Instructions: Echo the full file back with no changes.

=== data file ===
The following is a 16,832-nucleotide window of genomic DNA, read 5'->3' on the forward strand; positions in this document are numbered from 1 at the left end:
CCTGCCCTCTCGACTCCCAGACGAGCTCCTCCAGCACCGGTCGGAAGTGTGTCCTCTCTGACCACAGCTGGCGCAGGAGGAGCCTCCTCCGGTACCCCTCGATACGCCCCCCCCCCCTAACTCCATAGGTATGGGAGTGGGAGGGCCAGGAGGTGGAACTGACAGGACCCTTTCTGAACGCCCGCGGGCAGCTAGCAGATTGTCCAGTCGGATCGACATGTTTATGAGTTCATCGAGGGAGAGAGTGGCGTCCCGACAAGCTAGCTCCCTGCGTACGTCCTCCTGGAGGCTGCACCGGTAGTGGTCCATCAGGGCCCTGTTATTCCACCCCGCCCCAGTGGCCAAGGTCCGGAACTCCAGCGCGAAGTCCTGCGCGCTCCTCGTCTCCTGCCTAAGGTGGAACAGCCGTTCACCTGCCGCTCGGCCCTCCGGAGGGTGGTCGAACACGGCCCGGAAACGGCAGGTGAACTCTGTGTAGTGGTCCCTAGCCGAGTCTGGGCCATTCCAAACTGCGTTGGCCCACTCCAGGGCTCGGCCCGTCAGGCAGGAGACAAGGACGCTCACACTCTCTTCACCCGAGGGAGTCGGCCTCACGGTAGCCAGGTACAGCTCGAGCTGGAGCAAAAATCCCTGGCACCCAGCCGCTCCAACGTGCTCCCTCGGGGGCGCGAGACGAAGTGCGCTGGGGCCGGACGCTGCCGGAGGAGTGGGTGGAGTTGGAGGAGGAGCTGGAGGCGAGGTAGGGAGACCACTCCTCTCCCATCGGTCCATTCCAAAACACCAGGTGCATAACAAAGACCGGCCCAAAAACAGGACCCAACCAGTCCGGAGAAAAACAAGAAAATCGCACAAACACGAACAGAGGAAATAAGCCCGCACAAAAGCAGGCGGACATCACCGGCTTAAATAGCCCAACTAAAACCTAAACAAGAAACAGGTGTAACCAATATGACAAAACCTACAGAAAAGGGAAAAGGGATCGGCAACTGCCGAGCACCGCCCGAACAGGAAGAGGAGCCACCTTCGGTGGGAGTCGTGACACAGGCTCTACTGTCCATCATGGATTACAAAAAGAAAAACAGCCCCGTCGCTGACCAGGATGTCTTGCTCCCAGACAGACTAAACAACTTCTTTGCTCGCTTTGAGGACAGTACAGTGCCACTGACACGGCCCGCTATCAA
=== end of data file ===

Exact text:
The following is a 16,832-nucleotide window of genomic DNA, read 5'->3' on the forward strand; positions in this document are numbered from 1 at the left end:
CCTGCCCTCTCGACTCCCAGACGAGCTCCTCCAGCACCGGTCGGAAGTGTGTCCTCTCTGACCACAGCTGGCGCAGGAGGAGCCTCCTCCGGTACCCCTCGATACGCCCCCCCCCCCTAACTCCATAGGTATGGGAGTGGGAGGGCCAGGAGGTGGAACTGACAGGACCCTTTCTGAACGCCCGCGGGCAGCTAGCAGATTGTCCAGTCGGATCGACATGTTTATGAGTTCATCGAGGGAGAGAGTGGCGTCCCGACAAGCTAGCTCCCTGCGTACGTCCTCCTGGAGGCTGCACCGGTAGTGGTCCATCAGGGCCCTGTTATTCCACCCCGCCCCAGTGGCCAAGGTCCGGAACTCCAGCGCGAAGTCCTGCGCGCTCCTCGTCTCCTGCCTAAGGTGGAACAGCCGTTCACCTGCCGCTCGGCCCTCCGGAGGGTGGTCGAACACGGCCCGGAAACGGCAGGTGAACTCTGTGTAGTGGTCCCTAGCCGAGTCTGGGCCATTCCAAACTGCGTTGGCCCACTCCAGGGCTCGGCCCGTCAGGCAGGAGACAAGGACGCTCACACTCTCTTCACCCGAGGGAGTCGGCCTCACGGTAGCCAGGTACAGCTCGAGCTGGAGCAAAAATCCCTGGCACCCAGCCGCTCCAACGTGCTCCCTCGGGGGCGCGAGACGAAGTGCGCTGGGGCCGGACGCTGCCGGAGGAGTGGGTGGAGTTGGAGGAGGAGCTGGAGGCGAGGTAGGGAGACCACTCCTCTCCCATCGGTCCATTCCAAAACACCAGGTGCATAACAAAGACCGGCCCAAAAACAGGACCCAACCAGTCCGGAGAAAAACAAGAAAATCGCACAAACACGAACAGAGGAAATAAGCCCGCACAAAAGCAGGCGGACATCACCGGCTTAAATAGCCCAACTAAAACCTAAACAAGAAACAGGTGTAACCAATATGACAAAACCTACAGAAAAGGGAAAAGGGATCGGCAACTGCCGAGCACCGCCCGAACAGGAAGAGGAGCCACCTTCGGTGGGAGTCGTGACACAGGCTCTACTGTCCATCATGGATTACAAAAAGAAAAACAGCCCCGTCGCTGACCAGGATGTCTTGCTCCCAGACAGACTAAACAACTTCTTTGCTCGCTTTGAGGACAGTACAGTGCCACTGACACGGCCCGCTATCAA